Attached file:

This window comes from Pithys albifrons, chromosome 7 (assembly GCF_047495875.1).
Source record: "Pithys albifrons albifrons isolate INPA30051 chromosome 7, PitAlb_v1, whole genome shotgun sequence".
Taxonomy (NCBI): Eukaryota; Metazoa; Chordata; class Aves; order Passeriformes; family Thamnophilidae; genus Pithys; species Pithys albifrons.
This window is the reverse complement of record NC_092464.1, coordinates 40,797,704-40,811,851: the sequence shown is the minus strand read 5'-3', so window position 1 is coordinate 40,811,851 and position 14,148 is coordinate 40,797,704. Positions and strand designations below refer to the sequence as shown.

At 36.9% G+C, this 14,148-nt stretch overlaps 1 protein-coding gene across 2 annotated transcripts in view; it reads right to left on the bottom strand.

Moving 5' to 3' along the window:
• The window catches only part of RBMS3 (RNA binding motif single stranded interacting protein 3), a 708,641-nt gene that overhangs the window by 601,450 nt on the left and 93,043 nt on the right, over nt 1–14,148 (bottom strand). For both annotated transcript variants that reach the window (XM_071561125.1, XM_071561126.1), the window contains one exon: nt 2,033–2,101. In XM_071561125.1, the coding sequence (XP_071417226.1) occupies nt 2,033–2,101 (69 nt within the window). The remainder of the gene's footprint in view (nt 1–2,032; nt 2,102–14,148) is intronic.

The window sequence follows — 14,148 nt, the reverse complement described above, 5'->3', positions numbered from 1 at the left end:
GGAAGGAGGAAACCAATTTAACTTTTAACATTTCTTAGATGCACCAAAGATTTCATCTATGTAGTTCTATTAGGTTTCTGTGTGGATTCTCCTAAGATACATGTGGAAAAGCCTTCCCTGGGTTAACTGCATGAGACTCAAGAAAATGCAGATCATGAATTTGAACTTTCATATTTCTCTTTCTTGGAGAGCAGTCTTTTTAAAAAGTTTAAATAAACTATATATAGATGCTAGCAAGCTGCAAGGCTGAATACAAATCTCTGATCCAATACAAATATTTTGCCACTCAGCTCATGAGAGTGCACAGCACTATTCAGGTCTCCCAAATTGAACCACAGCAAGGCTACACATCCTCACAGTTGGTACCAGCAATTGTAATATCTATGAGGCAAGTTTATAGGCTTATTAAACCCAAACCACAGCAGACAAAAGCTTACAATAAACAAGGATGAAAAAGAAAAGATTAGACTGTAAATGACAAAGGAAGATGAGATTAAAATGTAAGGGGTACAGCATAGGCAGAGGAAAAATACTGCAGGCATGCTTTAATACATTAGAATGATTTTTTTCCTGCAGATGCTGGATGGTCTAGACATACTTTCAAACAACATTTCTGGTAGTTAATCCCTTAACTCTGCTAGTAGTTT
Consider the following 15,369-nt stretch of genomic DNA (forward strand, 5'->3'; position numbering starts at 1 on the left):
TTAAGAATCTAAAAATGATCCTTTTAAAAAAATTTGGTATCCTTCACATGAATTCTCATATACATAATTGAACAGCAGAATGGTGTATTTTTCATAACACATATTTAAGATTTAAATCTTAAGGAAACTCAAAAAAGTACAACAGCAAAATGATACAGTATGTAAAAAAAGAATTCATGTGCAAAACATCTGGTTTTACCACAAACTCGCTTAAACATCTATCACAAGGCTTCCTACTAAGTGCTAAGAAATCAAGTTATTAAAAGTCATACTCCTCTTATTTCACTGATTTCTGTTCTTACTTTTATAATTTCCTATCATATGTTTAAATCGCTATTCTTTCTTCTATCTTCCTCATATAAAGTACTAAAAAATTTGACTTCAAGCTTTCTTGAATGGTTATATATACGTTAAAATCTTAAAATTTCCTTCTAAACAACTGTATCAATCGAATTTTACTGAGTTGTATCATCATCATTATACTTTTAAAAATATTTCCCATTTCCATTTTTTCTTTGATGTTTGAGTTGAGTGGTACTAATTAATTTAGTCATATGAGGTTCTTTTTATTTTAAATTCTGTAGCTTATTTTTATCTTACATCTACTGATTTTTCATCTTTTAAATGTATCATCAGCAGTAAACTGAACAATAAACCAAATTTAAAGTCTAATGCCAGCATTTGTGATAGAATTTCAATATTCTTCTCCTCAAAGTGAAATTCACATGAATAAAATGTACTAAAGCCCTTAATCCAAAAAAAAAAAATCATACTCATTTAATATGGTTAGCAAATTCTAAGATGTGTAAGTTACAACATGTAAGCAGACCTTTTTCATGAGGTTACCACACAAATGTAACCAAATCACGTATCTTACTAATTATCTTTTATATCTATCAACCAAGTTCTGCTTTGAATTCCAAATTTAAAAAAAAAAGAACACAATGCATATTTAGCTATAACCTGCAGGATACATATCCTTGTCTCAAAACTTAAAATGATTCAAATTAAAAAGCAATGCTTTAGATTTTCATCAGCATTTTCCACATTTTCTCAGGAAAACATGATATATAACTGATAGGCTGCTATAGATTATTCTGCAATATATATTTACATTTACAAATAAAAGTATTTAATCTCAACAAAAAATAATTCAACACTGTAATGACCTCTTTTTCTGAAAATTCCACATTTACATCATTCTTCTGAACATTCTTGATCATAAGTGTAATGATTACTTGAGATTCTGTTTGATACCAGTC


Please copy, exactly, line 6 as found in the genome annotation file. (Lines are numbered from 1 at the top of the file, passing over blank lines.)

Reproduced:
Moving 5' to 3' along the window: